Classically, energy efficiency refers to the use of less energy to produce the same result or product as would result from traditional manufacturing methods. Energy efficiency is heavily advertised in situations such as electrical systems in homes and businesses, heating and cooling in both residential and commercial settings, and energy-efficient appliances and machinery. In fact, most appliances you buy from the store will include informative signage displaying the numbers of efficiency so as to encourage more sales. One of the main goals of energy conservation is to produce equipment that reduces energy costs and produces sustainable energy. With more of a manufacturing focus, facilities have been modified to use clean energy rather than machines that produce excessive emissions to assemble goods.
A similar term to “energy efficiency” is “energy conservation.” Energy efficiency involves the physical part of using energy, whereas energy conservation refers to the act of reducing energy use. One example to explain the differences between these concepts is lighting: you can display energy efficiency by using energy-efficient products like LED lights throughout your home and the average cost to keep the lights on 24/7 in your home for one year will be roughly the same cost as keeping the light on in your refrigerator for about a month. However, you can display energy conservation by keeping your lights turned off when you’re not using them. The same concept can also be illustrated using other mechanical devices, like your heating and air conditioning.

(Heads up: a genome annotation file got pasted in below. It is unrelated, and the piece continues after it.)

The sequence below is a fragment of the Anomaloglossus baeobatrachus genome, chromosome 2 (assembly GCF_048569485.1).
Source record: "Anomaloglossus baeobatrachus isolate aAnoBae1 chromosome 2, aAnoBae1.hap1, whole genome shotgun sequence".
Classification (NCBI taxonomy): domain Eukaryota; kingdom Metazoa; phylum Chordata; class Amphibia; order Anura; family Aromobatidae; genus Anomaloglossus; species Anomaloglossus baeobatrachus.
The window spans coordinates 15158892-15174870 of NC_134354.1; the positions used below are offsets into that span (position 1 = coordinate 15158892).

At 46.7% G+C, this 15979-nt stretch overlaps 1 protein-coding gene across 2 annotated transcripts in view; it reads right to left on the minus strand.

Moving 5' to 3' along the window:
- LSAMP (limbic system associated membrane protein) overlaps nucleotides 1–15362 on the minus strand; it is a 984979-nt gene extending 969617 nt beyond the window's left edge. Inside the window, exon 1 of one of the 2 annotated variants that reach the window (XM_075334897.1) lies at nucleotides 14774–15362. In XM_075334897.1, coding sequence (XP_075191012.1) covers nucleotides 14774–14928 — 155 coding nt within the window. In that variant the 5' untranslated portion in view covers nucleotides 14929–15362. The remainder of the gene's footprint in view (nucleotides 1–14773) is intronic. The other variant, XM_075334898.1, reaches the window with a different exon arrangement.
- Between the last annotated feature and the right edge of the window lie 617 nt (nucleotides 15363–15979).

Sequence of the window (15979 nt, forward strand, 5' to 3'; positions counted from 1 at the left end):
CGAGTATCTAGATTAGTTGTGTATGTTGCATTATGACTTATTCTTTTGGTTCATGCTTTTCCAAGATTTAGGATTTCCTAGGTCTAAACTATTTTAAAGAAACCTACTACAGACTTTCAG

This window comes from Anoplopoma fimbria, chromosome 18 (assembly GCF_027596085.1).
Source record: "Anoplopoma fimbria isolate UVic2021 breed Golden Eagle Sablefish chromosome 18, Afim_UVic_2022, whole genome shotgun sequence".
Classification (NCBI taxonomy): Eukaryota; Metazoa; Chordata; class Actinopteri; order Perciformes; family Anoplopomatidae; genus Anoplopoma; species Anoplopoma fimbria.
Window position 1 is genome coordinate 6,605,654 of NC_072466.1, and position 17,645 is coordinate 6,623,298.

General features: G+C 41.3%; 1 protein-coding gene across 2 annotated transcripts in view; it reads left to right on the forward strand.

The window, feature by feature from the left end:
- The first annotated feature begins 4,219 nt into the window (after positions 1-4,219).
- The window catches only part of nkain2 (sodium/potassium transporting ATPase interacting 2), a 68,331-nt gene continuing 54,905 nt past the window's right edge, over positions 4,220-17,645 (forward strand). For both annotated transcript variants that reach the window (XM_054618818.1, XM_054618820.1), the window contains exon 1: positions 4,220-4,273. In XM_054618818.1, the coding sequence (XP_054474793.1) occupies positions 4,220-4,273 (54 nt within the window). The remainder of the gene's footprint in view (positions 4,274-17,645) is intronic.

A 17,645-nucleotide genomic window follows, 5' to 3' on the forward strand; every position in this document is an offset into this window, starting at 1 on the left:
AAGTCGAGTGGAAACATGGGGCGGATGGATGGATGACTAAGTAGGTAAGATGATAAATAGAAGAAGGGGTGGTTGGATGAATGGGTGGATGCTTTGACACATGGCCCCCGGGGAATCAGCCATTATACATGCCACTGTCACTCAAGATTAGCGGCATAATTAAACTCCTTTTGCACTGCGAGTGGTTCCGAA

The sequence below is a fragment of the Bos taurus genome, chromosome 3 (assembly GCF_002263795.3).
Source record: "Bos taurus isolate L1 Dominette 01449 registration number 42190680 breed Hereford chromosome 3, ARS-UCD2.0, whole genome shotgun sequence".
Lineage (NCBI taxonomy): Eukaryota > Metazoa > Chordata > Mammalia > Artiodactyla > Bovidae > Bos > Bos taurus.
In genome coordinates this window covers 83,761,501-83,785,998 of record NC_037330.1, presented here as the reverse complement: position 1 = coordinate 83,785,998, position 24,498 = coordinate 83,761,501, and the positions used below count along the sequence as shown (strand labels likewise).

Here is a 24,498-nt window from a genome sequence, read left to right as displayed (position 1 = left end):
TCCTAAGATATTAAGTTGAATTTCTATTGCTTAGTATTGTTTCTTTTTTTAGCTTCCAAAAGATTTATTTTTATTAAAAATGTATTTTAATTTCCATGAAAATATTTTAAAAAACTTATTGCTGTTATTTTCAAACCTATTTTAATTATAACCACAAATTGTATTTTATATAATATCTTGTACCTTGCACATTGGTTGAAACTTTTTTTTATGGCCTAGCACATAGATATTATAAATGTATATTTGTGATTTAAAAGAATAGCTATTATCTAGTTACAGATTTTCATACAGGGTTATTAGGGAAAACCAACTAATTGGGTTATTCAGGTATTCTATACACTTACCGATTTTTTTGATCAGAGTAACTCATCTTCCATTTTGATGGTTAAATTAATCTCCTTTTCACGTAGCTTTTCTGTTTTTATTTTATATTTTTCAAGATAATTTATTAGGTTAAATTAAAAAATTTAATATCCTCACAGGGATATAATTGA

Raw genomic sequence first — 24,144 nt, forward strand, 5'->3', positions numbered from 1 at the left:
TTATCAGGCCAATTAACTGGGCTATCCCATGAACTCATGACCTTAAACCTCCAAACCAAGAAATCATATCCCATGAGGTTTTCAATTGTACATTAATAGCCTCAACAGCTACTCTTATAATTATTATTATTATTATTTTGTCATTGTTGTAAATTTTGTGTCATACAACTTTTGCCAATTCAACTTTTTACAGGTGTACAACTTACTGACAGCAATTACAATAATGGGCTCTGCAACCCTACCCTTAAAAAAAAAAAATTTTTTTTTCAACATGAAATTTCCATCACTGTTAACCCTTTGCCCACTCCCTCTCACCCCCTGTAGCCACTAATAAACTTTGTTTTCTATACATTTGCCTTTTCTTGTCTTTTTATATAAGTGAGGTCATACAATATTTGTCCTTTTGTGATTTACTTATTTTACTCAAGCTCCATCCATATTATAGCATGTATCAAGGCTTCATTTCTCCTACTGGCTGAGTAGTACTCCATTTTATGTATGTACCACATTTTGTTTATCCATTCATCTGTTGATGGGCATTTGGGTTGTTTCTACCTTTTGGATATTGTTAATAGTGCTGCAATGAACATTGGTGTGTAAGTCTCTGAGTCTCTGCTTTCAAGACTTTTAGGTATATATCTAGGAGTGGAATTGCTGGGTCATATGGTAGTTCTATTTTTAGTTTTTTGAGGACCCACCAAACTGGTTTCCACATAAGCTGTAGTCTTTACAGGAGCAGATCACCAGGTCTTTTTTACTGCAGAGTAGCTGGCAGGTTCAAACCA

Going hand in hand with the concepts of energy efficiency and energy conservation is the principle of renewable energy. Renewable energy refers to the energy that is collected from natural resources which renew in a relatively short span of time. There are several sources of renewable energy, including solar energy, wind energy, geothermal energy, hydropower, ocean energy, and bioenergy (www.un.org). The goal of more manufacturing and material handling facilities is to be able to use these renewable sources of energy to power their production in the future so as to lessen production and handling costs as well as preserve the environment. Renewable energy sources do not produce the greenhouse gas emissions that fossil fuel-powered facilities have pumped into the atmosphere for decades, so adapting our manufacturing and material handling procedures to fit a more energy-efficient model will ensure a more sustainable industry overall.